Bracket-Busting with Your Retail Brand

How the Law of Least Effort can guide you through the decision tournament of today’s retailing.

Let’s talk for a moment about the shopper decision journey.

As we know, it’s not a journey of a single decision. It’s multiple preference decisions on a multi-point path toward a purchasing decision.

Each preference decision (up to 50 or 60, according to analysts) is a stage gate of yes, no, or maybe so.

Lose a preference decision, and your brand-product-service is eliminated from the competition. Win a preference decision, and you enter the next round.

In reality, winning the shopper is like competing in a 24-7 sports tournament.

Can your brand bust the brackets?

As mentioned, I’m now studying Thinking Fast and Slow, Nobel Prize-winner Daniel Kahneman’s 2011 summation of the best of decision research.

A key concept, explained early in the book, is the Law of Least Effort.

In layman’s terms, it says that we’re predisposed to do the least amount of thinking we think we can get away with.

Whether we’re shopping for a new pair of shoes or guiding the design of the new Fall line.

Or when we in retail technology speak of “personalization” without bothering to offer an operational, executable definition.

What are the implications of the Law of Least Effort on the Shopper Decision Journey?

At first glance, and with the broadest of brushes, I see four:

  • It means – of course -- that category and brand incumbents have a built-in advantage.  Obvious, right? But the question here is not the advantage – it’s whether we’re taking advantage of the advantage. Are marketing monies spent more on new customer acquisition or recognizing-reminding-recommending-rewarding your loyalists?   How do you measure shopper affinity – the emotional and financial bond between your shoppers and your brand? (It’s a different metric than Csat, to be sure.)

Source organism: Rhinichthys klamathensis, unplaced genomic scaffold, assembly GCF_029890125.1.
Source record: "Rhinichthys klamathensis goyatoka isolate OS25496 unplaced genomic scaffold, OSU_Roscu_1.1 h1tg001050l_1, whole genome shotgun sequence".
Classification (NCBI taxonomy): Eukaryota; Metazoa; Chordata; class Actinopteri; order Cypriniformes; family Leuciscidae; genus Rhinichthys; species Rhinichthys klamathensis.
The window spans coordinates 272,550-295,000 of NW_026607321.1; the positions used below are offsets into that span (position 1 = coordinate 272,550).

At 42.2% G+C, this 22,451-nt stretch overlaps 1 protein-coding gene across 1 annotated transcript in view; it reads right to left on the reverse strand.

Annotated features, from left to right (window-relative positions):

• It suggests that brands deliver the least possible difference between physical environments and digital ones – especially in critical influencing content such as ratings and reviews.
  • It means that brands must assess, identify, and reduce points of shopper frustration and loss (call it friction) at every decision point in the journey.   Start with the assessment. And don’t forget the importance of ever-easier payment, queue management, and instant shopper recognition. (Especially ever-easier payment.) And such operational basics as robust Wi-Fi and clean-secure-stocked bathrooms and convenient parking.
  • It means -- perhaps most important of all – it means that brands must be deeply in the business of thinking for their shoppers. (McKinsey’s recent research tells us this is the operational definition of personalization; see https://www.mckinsey.com/business-functions/marketing-and-sales/our-insights/what-shoppers-really-want-from-personalized-marketing.) How so? By reducing options at the shelf; by automatically gathering and transacting all available coupons and offers on their behalf; by gently nudging online and at the shelf (stand by for more in future blogs), and reminding, recommending, and rewarding at the right time in a contextually-relevant, and discrete manner.

A mantra for retail in the Land of Least Effort:

Friction Free. And Think for Me.

 

Tell me what you think.

#IamIntel.

Published on Categories RetailTags , ,
Jon Stine

About Jon Stine

Global Director Retail Sales at Intel. Jon Stine leads Intel’s global sales and strategy for the retail, hospitality, and consumer goods industry sectors. His CV includes leadership of North American retail consulting practice for Cisco Systems, and a prior stint at Intel, where he founded the company’s sales and marketing focus on the retail industry. His perspective on technology’s value in the industry has been shaped by advisory and project engagements in the United States, across the European Union, and in India, Australia, and the People’s Republic of China, and from 15 years of executive sales and marketing experience in the U.S. apparel industry, working with the nation’s leading department and specialty stores. At Intel, his current areas of research and engagement include the future of the store in this new digital age; how and where retailers turn data into competitive advantage; the role of technology within the new cross-channel shopper journey, and, the critical business and IT capabilities that industry success will demand going forward.